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Dr. Robert Klitzman on the Politics of Wearing a Mask

A recent news story on the use of face masks cited Robert Klitzman, MD to illustrate how politics factors into Americans’ decisions about whether or not to wear them.  

Dr. Klitzman, a Columbia University Professor of Psychiatry and the Academic Director of the M.S. in Bioethics program, initially addressed the mask debate in an April 18 Washington Post article

“Trump supporters, many of whom may live in less-populated red states, may currently know fewer people with COVID, and may therefore minimize the threat," he told the Post. "They don't want to wear masks—they may feel they are being imposed and are 'un-American'... The fact that wearing masks suggests that the virus is a real threat to them—despite what Trump has said—may further tip the balance against masks."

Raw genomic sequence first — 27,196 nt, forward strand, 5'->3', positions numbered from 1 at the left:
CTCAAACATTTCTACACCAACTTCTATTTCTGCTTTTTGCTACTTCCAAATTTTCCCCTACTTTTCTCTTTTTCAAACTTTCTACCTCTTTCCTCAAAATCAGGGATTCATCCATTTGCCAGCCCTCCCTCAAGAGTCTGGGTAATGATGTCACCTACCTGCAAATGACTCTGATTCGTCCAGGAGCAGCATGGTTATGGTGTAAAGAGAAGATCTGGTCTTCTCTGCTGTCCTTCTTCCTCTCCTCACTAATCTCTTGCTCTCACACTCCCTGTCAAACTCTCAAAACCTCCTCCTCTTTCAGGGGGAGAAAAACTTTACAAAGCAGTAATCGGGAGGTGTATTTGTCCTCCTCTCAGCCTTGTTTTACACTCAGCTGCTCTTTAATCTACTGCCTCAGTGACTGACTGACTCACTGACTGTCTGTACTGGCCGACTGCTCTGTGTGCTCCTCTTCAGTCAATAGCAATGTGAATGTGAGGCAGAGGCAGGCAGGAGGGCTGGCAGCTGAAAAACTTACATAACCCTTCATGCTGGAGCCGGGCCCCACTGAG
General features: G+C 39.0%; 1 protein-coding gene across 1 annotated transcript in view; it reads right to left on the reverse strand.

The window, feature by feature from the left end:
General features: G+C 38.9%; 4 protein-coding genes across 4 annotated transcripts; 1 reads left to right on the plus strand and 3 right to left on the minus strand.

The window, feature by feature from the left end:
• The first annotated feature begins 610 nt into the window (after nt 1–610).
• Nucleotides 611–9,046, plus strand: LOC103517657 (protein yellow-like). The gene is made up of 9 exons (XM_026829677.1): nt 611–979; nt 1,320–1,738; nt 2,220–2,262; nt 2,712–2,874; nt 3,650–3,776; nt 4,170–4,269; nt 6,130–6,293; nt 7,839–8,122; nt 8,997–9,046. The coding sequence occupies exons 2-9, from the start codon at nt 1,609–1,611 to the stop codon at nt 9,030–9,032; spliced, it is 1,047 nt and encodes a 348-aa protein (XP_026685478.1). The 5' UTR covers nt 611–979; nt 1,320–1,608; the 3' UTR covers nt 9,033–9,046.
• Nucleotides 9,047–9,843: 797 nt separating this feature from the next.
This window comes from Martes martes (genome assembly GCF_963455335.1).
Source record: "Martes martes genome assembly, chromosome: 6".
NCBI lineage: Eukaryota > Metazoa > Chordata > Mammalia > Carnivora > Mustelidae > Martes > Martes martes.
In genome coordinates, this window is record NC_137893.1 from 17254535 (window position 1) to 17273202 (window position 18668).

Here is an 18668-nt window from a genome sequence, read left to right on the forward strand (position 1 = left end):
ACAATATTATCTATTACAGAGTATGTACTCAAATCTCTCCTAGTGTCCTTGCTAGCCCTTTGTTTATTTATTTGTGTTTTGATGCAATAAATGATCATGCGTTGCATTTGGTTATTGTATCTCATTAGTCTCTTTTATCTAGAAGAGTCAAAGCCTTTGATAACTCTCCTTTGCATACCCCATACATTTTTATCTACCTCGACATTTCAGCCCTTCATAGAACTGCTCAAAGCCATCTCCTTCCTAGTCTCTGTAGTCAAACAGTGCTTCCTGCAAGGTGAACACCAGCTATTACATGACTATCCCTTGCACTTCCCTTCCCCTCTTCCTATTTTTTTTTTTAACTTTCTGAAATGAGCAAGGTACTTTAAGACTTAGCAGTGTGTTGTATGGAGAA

The quote resurfaced in a July 22 story from NPR member station WAMU, in Washington, D.C., about a new map (published by The New York Times) that shows where in the U.S. people are more or less likely to wear masks. As the article notes, the decision to wear a mask “has become a divisive political subject,” pointing to a recent Pew Research study showing that Democrats are twice as likely as Republicans to say that “masks should be worn always.”

Read the full article and learn more about the M.S. in Bioethics program.